What liability would the bomb-maker face if the explosive had hurt someone?

Shirtless Man on Red Line Tracks: Trying for Premises Liability?

Earlier Thursday morning, a man without a shirt stopped the T after jumping down to the tracks and walking down them, according to the Boston Globe. He just strolled down the platform, shirt off, shoes on, and gingerly lowered himself to the tracks and began high stepping towards the security camera.

Did this guy think that he might try and get hit by the train and then bring a lawsuit against MBTA? Would he somehow claim that his ability to get on the tracks was the T's fault? Let's see how this thing would work out.

Don't Eat That Cheese! Listeria Danger in Ricotta Cheese

Ricotta cheese goes nicely on a salad and it can even make for a good "white" pizza sauce. However, listeria does not go well on ricotta cheese. In fact, the two should never be paired at a dinner party or at a pie eating contest.

Unfortunately, a batch of ricotta from Forever Cheese Inc., based in Long Island City, N.Y., is being recalled over fears of possible Listeria contamination, according to WCVB-TV. So far there have been 14 illnesses in 11 different states that might be linked to the cheese. The cheese was sold in Massachusetts between June 20 and Aug. 9.

Are these recalls really necessary?

Olympian Aly Raisman Hurt in Fall, But Can She Sue?

We all heard the hoopla over Olympic gold medal winners and their potential tax liability. So we understand that these athletes need to get some attention and maybe some money while they prepare for the next Olympic Games.

Hometown hero Aly Raisman is promoting gymnastics by participating in the Kellogg's Tour of Champions. But during a stop in Ontario, Calif., Raisman fell flat on her stomach onto the cement floor during her uneven bars performance, according to NewsCenter 5.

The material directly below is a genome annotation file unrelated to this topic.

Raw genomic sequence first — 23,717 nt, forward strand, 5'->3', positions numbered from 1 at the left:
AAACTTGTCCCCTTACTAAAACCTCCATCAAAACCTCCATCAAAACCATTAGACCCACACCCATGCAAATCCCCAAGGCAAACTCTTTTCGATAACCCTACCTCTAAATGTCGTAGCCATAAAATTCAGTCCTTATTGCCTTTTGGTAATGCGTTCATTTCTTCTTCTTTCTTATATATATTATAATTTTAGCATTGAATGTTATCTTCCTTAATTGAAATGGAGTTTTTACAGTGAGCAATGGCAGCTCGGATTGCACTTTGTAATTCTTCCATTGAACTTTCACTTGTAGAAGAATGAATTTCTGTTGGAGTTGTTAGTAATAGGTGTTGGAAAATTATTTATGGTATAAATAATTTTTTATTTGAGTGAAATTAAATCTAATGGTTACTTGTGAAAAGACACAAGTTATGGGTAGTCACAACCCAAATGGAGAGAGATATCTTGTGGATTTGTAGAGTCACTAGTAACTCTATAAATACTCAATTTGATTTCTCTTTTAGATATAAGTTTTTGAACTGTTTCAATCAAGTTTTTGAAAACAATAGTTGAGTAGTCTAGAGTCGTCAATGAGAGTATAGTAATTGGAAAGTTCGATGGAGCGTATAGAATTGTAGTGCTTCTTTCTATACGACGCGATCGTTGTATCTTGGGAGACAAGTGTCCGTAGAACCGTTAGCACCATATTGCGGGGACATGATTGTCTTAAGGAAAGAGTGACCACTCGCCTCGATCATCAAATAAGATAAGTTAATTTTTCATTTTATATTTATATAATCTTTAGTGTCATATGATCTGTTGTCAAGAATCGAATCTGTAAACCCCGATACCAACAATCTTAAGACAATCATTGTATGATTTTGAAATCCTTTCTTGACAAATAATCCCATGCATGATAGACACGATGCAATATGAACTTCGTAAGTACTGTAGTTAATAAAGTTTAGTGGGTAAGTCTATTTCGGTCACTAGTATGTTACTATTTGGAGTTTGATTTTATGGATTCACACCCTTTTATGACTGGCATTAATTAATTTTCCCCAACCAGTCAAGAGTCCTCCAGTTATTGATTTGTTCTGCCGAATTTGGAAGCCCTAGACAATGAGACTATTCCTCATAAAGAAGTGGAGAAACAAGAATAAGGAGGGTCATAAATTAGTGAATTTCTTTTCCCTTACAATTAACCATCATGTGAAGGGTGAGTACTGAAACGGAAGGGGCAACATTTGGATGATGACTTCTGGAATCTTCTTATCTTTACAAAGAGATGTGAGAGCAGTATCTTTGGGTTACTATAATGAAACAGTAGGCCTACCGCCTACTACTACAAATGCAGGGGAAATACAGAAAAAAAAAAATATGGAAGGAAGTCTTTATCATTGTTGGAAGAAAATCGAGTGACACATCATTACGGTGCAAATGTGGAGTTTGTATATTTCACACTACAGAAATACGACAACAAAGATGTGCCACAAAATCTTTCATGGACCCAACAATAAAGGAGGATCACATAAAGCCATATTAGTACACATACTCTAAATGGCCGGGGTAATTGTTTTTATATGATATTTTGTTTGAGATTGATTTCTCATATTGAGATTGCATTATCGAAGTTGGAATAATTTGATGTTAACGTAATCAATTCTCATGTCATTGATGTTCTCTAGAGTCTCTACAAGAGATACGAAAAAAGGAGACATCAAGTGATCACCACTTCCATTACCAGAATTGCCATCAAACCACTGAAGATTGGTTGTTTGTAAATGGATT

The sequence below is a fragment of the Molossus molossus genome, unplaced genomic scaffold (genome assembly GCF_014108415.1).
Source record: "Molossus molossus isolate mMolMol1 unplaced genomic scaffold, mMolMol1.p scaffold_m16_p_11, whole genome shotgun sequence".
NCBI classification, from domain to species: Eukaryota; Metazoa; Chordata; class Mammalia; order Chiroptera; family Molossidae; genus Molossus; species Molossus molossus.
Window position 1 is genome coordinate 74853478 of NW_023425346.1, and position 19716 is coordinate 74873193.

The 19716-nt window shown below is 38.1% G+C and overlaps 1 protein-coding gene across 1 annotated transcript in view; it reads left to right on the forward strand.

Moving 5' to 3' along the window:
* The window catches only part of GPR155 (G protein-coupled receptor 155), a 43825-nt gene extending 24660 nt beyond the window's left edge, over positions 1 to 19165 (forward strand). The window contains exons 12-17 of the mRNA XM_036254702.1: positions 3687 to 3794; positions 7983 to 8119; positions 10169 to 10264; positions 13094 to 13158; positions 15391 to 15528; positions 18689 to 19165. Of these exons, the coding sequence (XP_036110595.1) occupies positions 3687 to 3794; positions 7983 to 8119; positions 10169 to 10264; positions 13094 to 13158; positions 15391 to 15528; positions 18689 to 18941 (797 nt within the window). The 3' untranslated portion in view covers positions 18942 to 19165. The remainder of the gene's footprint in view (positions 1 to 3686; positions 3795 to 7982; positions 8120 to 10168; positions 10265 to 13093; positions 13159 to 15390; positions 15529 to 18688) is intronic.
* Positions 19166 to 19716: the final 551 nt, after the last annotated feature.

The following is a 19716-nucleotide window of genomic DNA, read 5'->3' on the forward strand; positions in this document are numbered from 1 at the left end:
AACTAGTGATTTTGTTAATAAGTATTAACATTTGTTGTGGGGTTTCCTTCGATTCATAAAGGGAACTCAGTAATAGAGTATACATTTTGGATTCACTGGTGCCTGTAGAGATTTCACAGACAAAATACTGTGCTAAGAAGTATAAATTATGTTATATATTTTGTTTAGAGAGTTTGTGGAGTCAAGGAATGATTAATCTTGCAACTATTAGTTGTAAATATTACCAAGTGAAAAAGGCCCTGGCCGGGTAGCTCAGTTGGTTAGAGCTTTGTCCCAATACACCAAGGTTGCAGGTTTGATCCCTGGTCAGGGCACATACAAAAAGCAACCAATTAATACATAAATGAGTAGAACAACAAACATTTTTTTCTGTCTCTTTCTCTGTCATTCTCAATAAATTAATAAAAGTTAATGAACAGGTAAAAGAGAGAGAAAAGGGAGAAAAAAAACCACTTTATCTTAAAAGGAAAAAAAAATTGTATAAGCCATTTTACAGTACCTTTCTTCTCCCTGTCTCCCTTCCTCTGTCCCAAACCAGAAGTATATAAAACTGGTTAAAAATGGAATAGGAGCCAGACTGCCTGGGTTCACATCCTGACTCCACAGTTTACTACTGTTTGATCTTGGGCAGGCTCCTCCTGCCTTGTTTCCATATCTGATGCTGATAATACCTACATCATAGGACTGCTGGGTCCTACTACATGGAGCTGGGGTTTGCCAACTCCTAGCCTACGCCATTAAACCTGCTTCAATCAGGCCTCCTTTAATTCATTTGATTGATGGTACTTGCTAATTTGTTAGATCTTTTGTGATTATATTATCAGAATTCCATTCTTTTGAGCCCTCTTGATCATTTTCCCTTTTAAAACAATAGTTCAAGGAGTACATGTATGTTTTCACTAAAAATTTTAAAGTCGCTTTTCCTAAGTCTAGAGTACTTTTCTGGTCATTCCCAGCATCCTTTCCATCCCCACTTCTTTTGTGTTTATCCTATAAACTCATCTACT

Would she have any ability to sue if she was injured?

Could Fake Machete Attack at Lawrence Feast Lead to Lawsuit?

What do you expect to happen at the Feast of the Three Saints in Lawrence? There's food, lots of delicious food. And there's music, some loud music. But would you expect a stabbing, or even a fake one at that?

That's what feast-goers witnessed when three men staged a fake machete assault in front of thousands of people Saturday, according to the Boston Herald. One of the men was dressed in a black trench coat and held a machete covered in fake blood after he pantomimed an attack on the other men. After being arrested, the men claimed they were filming a movie.

While the men were arrested for disturbing the peace and other crimes, it seems like audience members could have a claim against them for intentional infliction of emotional distress ("IIED").

Court Rules Publicly Funded Sex Change for Inmate Will Go Forward

No matter what your political leanings, most of us think at one point that the world has gone crazy. There are Occupiers who have been saying the world’s gone crazy and the 1% need to pay for it. Then there are the Tea Partiers who say that the world’s gone crazy and that the government is the problem. Now, just when you thought that the world couldn’t get any more crazy, something even crazier happens.

A federal judge ordered that life sentence prisoner Michelle Kosilek (physically a man, identifying as a female) receive a sex change operation, otherwise known as sex-reassignment surgery, as prescribed by Massachusetts Department of Correction (“DOC”) doctors, according to the Boston Globe. Kosilek was convicted of murdering her wife in 1990 and has been living as a woman in an all-male prison in Norfolk since her conviction.

So how did this all happen?

Land of Pawz Likely to Take Pause After Bulldog's Death

Unfortunately for many dog owners, a wrongful death lawsuit can only be brought if the death of a person was caused by negligence or other wrongful acts. This means there are limited means to recover for the negligent death of your beloved pooch.

Guy Reynolds will be seeking out his legal options after he left his English bulldog Cooper at the Land of Pawz doggie day care only to later discover that Cooper had died from heat exhaustion while in the facility's care, according to WCVB-TV. Reynolds had not wanted to leave the dog alone on its birthday, and the canine's regular day care center in Hull was closed, so he drove Cooper out to Weymouth and the Land of Pawz.

Will Reynolds be successful in his potential lawsuit?